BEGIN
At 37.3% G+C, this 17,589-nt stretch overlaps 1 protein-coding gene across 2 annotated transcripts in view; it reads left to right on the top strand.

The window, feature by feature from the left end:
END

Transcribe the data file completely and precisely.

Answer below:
At 37.3% G+C, this 17,589-nt stretch overlaps 1 protein-coding gene across 2 annotated transcripts in view; it reads left to right on the top strand.

The window, feature by feature from the left end: